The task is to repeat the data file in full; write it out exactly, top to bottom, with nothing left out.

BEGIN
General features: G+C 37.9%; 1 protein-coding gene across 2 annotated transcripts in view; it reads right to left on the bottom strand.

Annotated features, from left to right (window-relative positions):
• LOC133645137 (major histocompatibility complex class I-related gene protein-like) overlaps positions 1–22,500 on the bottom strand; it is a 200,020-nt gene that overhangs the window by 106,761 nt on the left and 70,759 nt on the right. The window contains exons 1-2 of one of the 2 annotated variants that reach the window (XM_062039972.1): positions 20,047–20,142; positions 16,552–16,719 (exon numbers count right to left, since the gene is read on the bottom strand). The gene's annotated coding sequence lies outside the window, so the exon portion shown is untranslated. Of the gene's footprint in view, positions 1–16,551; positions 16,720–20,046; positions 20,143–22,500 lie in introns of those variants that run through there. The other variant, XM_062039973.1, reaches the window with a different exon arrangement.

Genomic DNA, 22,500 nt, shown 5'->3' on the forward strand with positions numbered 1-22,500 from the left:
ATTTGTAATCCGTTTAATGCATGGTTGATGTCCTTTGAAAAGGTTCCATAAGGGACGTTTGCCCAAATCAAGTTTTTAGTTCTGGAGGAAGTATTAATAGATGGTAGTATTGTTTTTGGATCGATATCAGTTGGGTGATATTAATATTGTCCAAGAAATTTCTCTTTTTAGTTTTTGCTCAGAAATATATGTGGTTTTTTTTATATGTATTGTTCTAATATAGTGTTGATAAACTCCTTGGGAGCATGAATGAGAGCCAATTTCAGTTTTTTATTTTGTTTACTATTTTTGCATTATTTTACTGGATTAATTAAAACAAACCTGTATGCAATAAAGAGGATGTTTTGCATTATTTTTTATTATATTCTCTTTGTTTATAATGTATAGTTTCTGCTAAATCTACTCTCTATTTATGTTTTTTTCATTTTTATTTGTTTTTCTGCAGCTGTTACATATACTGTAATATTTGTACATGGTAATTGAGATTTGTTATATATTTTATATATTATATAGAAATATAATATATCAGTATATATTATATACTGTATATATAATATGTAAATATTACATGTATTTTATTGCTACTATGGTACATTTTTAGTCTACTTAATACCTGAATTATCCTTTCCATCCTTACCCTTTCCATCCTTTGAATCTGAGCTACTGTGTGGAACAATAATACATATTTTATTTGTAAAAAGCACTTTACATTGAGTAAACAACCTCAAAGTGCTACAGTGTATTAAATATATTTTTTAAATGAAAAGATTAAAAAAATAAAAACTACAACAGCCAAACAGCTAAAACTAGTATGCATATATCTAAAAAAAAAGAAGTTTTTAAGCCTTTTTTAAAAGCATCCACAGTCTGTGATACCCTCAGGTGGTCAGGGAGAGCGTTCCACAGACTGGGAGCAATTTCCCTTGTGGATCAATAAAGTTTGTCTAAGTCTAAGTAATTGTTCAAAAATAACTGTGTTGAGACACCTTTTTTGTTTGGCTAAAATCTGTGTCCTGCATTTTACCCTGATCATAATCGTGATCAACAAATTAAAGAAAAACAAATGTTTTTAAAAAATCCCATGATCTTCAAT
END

General features: G+C 37.9%; 1 protein-coding gene across 2 annotated transcripts in view; it reads right to left on the bottom strand.

Annotated features, from left to right (window-relative positions):
• LOC133645137 (major histocompatibility complex class I-related gene protein-like) overlaps positions 1–22,500 on the bottom strand; it is a 200,020-nt gene that overhangs the window by 106,761 nt on the left and 70,759 nt on the right. The window contains exons 1-2 of one of the 2 annotated variants that reach the window (XM_062039972.1): positions 20,047–20,142; positions 16,552–16,719 (exon numbers count right to left, since the gene is read on the bottom strand). The gene's annotated coding sequence lies outside the window, so the exon portion shown is untranslated. Of the gene's footprint in view, positions 1–16,551; positions 16,720–20,046; positions 20,143–22,500 lie in introns of those variants that run through there. The other variant, XM_062039973.1, reaches the window with a different exon arrangement.

Genomic DNA, 22,500 nt, shown 5'->3' on the forward strand with positions numbered 1-22,500 from the left:
ATTTGTAATCCGTTTAATGCATGGTTGATGTCCTTTGAAAAGGTTCCATAAGGGACGTTTGCCCAAATCAAGTTTTTAGTTCTGGAGGAAGTATTAATAGATGGTAGTATTGTTTTTGGATCGATATCAGTTGGGTGATATTAATATTGTCCAAGAAATTTCTCTTTTTAGTTTTTGCTCAGAAATATATGTGGTTTTTTTTATATGTATTGTTCTAATATAGTGTTGATAAACTCCTTGGGAGCATGAATGAGAGCCAATTTCAGTTTTTTATTTTGTTTACTATTTTTGCATTATTTTACTGGATTAATTAAAACAAACCTGTATGCAATAAAGAGGATGTTTTGCATTATTTTTTATTATATTCTCTTTGTTTATAATGTATAGTTTCTGCTAAATCTACTCTCTATTTATGTTTTTTTCATTTTTATTTGTTTTTCTGCAGCTGTTACATATACTGTAATATTTGTACATGGTAATTGAGATTTGTTATATATTTTATATATTATATAGAAATATAATATATCAGTATATATTATATACTGTATATATAATATGTAAATATTACATGTATTTTATTGCTACTATGGTACATTTTTAGTCTACTTAATACCTGAATTATCCTTTCCATCCTTACCCTTTCCATCCTTTGAATCTGAGCTACTGTGTGGAACAATAATACATATTTTATTTGTAAAAAGCACTTTACATTGAGTAAACAACCTCAAAGTGCTACAGTGTATTAAATATATTTTTTAAATGAAAAGATTAAAAAAATAAAAACTACAACAGCCAAACAGCTAAAACTAGTATGCATATATCTAAAAAAAAAGAAGTTTTTAAGCCTTTTTTAAAAGCATCCACAGTCTGTGATACCCTCAGGTGGTCAGGGAGAGCGTTCCACAGACTGGGAGCAATTTCCCTTGTGGATCAATAAAGTTTGTCTAAGTCTAAGTAATTGTTCAAAAATAACTGTGTTGAGACACCTTTTTTGTTTGGCTAAAATCTGTGTCCTGCATTTTACCCTGATCATAATCGTGATCAACAAATTAAAGAAAAACAAATGTTTTTAAAAAATCCCATGATCTTCAAT